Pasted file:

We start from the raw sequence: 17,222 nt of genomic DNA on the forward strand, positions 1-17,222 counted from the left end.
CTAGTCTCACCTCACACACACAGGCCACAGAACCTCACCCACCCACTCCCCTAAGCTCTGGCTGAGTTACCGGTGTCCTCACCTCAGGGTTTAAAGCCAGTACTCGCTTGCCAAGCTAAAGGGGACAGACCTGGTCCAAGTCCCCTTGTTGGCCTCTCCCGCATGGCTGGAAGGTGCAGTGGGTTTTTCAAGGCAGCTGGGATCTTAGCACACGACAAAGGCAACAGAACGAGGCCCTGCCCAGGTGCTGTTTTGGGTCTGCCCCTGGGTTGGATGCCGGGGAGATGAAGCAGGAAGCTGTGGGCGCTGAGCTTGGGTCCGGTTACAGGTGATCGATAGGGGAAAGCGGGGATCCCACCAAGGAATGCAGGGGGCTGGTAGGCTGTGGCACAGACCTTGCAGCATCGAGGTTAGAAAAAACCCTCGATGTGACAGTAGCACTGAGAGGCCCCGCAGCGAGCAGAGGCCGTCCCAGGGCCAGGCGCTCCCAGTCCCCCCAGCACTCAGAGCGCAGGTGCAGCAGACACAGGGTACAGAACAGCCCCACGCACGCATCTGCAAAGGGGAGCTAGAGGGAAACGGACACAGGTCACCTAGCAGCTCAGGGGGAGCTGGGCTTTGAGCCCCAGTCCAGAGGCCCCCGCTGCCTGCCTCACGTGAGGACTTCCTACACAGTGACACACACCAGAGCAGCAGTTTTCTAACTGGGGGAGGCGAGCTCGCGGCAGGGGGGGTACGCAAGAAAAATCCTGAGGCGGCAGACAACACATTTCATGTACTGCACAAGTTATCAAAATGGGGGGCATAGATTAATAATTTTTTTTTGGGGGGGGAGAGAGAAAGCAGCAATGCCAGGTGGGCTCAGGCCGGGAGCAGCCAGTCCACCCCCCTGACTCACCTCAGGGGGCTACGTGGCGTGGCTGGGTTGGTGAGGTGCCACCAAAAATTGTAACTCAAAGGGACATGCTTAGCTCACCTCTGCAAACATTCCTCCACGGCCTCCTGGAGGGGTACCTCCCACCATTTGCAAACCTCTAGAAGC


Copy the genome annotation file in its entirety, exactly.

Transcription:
We start from the raw sequence: 17,222 nt of genomic DNA on the forward strand, positions 1-17,222 counted from the left end.
CTAGTCTCACCTCACACACACAGGCCACAGAACCTCACCCACCCACTCCCCTAAGCTCTGGCTGAGTTACCGGTGTCCTCACCTCAGGGTTTAAAGCCAGTACTCGCTTGCCAAGCTAAAGGGGACAGACCTGGTCCAAGTCCCCTTGTTGGCCTCTCCCGCATGGCTGGAAGGTGCAGTGGGTTTTTCAAGGCAGCTGGGATCTTAGCACACGACAAAGGCAACAGAACGAGGCCCTGCCCAGGTGCTGTTTTGGGTCTGCCCCTGGGTTGGATGCCGGGGAGATGAAGCAGGAAGCTGTGGGCGCTGAGCTTGGGTCCGGTTACAGGTGATCGATAGGGGAAAGCGGGGATCCCACCAAGGAATGCAGGGGGCTGGTAGGCTGTGGCACAGACCTTGCAGCATCGAGGTTAGAAAAAACCCTCGATGTGACAGTAGCACTGAGAGGCCCCGCAGCGAGCAGAGGCCGTCCCAGGGCCAGGCGCTCCCAGTCCCCCCAGCACTCAGAGCGCAGGTGCAGCAGACACAGGGTACAGAACAGCCCCACGCACGCATCTGCAAAGGGGAGCTAGAGGGAAACGGACACAGGTCACCTAGCAGCTCAGGGGGAGCTGGGCTTTGAGCCCCAGTCCAGAGGCCCCCGCTGCCTGCCTCACGTGAGGACTTCCTACACAGTGACACACACCAGAGCAGCAGTTTTCTAACTGGGGGAGGCGAGCTCGCGGCAGGGGGGGTACGCAAGAAAAATCCTGAGGCGGCAGACAACACATTTCATGTACTGCACAAGTTATCAAAATGGGGGGCATAGATTAATAATTTTTTTTTGGGGGGGGAGAGAGAAAGCAGCAATGCCAGGTGGGCTCAGGCCGGGAGCAGCCAGTCCACCCCCCTGACTCACCTCAGGGGGCTACGTGGCGTGGCTGGGTTGGTGAGGTGCCACCAAAAATTGTAACTCAAAGGGACATGCTTAGCTCACCTCTGCAAACATTCCTCCACGGCCTCCTGGAGGGGTACCTCCCACCATTTGCAAACCTCTAGAAGC